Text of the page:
Set-backs happen to everyone from time to time. But, it’s important to recognize that they’re just temporary and that you can (and will!) move on. If you are working on your recovery, it’s also especially critical that you don’t let those minor inconveniences wear down your self-esteem. When you are feeling low and less confident in yourself, you have a greater risk of relapse and behavioral health issues like depression and anxiety.
But, there are proven strategies you can use to build yourself up and boost your confidence.
If you are ready to start feeling better about yourself, here are four ways to take control!
(1) Take care of your appearance.
On days when you’re struggling with your self-esteem, put away the sweatpants. While it may seem tempting to skip the shower and spend all day wearing your favorite t-shirt, those are the days when you should actually spend a little more effort into getting ready. You’ll feel more proud of the person looking back at you in the mirror – which can really go a long way.
(2) Make a list of your accomplishments.
If you’re feeling unsure about your future, you can get a little mental boost by thinking about the challenges you’ve already overcome. Did you meet your fitness goals last week? If so, celebrate your hard work! This is also a great way to challenge and counterbalance negative self-talk.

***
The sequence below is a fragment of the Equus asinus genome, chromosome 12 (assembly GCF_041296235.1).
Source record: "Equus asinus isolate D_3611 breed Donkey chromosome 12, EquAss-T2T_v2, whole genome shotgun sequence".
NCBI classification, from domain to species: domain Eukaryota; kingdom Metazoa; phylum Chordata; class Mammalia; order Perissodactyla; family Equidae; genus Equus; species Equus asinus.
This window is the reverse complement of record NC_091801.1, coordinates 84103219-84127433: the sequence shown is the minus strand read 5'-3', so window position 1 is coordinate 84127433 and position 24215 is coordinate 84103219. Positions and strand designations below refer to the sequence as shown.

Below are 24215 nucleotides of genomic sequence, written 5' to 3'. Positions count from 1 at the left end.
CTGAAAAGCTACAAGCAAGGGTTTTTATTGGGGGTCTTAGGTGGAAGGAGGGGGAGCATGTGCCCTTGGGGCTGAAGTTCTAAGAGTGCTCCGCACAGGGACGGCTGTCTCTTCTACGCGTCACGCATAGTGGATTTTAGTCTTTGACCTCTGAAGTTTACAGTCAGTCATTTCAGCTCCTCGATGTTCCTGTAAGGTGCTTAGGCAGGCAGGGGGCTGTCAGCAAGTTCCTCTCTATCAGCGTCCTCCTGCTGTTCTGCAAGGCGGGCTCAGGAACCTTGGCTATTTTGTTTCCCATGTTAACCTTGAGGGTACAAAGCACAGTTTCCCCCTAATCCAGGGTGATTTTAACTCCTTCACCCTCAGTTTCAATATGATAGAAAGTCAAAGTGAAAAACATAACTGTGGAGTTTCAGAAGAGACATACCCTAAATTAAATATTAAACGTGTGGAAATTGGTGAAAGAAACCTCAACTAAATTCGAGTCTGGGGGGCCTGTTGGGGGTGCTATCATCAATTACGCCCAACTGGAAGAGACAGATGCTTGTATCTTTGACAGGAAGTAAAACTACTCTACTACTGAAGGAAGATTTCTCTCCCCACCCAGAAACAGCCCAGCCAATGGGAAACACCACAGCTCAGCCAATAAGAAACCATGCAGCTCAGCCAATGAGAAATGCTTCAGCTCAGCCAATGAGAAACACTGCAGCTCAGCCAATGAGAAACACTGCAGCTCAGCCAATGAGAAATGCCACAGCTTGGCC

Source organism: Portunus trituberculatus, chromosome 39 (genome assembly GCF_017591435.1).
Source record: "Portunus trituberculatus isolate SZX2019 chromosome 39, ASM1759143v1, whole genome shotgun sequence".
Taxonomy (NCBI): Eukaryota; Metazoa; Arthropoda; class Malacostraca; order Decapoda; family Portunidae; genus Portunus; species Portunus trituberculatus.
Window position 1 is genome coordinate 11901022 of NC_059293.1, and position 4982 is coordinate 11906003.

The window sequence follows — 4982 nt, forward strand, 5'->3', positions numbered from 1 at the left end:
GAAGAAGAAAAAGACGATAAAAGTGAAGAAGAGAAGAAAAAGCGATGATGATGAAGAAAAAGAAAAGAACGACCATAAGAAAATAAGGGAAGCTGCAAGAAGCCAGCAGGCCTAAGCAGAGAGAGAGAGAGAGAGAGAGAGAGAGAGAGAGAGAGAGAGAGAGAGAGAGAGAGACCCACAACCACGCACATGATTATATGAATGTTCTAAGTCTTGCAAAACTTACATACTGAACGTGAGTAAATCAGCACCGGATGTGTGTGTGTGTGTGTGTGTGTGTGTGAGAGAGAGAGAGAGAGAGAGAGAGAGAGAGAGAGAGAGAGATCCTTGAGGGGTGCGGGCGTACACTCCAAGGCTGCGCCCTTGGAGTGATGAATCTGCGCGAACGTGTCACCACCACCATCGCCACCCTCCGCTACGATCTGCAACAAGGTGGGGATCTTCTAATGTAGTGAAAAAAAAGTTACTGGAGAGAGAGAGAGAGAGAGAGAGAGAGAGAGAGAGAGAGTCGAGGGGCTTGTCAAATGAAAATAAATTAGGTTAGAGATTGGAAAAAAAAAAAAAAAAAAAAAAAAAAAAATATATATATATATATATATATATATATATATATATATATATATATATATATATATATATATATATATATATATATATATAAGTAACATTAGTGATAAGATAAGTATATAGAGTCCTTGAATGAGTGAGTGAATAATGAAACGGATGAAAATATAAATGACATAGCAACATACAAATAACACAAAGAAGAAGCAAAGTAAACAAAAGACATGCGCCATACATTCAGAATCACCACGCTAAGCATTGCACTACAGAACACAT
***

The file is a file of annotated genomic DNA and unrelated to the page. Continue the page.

(3) Help someone else.
When your self-esteem is low, you’re more apt to focus on yourself and get caught in a negative loop of self-doubt. By diverting your attention to a co-worker, friend or family member in need, it can help you feel better about yourself.
(4) Harness the power of body language.
Social scientists and psychologists have proven that your body language not only impacts how others perceive you – it also influences how you perceive yourself. The simple act of standing tall and walking with your head up can really work wonders. (Maybe mom was right when she said to sit up straight?)
Become a Stronger Man in Recovery
At English Mountain Recovery, we specialize in helping men who are battling an addiction to drugs or alcohol using a variety of treatment services including group therapy, individual therapy, disease education and more. By learning new life skills and healthy coping mechanisms, you can feel more confident about yourself, and your sobriety. To learn more, call (877) 459-8595.